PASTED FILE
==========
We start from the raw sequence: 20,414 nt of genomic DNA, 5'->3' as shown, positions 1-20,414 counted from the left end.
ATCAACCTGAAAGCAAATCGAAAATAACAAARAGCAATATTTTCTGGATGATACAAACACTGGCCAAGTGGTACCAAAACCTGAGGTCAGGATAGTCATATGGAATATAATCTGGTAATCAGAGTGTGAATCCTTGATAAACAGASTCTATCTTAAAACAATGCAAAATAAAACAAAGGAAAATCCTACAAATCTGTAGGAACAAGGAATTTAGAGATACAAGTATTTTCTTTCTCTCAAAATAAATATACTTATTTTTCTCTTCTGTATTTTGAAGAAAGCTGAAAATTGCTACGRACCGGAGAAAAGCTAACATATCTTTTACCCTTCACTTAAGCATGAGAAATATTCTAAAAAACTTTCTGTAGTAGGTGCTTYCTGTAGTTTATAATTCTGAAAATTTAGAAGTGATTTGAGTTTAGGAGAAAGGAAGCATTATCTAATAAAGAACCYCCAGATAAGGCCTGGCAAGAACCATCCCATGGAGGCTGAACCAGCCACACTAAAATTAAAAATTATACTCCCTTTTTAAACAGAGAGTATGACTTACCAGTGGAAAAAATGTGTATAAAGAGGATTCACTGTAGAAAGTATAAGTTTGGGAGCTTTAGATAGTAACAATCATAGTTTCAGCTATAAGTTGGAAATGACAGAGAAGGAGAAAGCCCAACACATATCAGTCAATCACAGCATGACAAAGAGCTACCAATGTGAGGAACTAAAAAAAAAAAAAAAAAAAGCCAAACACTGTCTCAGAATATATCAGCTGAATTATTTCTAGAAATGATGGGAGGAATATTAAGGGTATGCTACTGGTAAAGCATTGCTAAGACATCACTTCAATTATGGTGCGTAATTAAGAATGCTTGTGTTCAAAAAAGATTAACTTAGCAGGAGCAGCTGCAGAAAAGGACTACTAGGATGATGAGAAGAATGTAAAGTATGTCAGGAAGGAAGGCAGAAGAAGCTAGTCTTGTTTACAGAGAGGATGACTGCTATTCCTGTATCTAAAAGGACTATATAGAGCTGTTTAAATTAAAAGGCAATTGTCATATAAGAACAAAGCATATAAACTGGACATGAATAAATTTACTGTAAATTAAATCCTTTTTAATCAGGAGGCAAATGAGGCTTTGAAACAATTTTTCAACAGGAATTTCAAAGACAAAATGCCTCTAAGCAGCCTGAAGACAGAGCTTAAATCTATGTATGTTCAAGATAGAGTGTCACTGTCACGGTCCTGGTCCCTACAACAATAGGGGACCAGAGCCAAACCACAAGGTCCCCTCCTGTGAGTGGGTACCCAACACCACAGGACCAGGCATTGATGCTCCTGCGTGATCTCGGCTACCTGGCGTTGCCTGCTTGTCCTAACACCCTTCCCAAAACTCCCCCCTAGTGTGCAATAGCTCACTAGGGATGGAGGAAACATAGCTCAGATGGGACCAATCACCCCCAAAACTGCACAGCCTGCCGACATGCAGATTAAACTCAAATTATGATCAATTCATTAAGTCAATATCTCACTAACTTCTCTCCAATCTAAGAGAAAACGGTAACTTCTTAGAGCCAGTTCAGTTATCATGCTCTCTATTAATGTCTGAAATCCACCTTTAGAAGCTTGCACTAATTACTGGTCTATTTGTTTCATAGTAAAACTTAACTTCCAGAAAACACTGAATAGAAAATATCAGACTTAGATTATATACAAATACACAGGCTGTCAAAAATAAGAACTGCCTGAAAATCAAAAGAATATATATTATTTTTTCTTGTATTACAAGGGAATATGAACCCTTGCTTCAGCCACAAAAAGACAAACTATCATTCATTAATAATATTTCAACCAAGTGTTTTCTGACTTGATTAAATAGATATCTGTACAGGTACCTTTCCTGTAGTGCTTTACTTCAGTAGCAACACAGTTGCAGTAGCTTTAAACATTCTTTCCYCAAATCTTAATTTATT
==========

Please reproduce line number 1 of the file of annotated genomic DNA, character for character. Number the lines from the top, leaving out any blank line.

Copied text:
We start from the raw sequence: 20,414 nt of genomic DNA, 5'->3' as shown, positions 1-20,414 counted from the left end.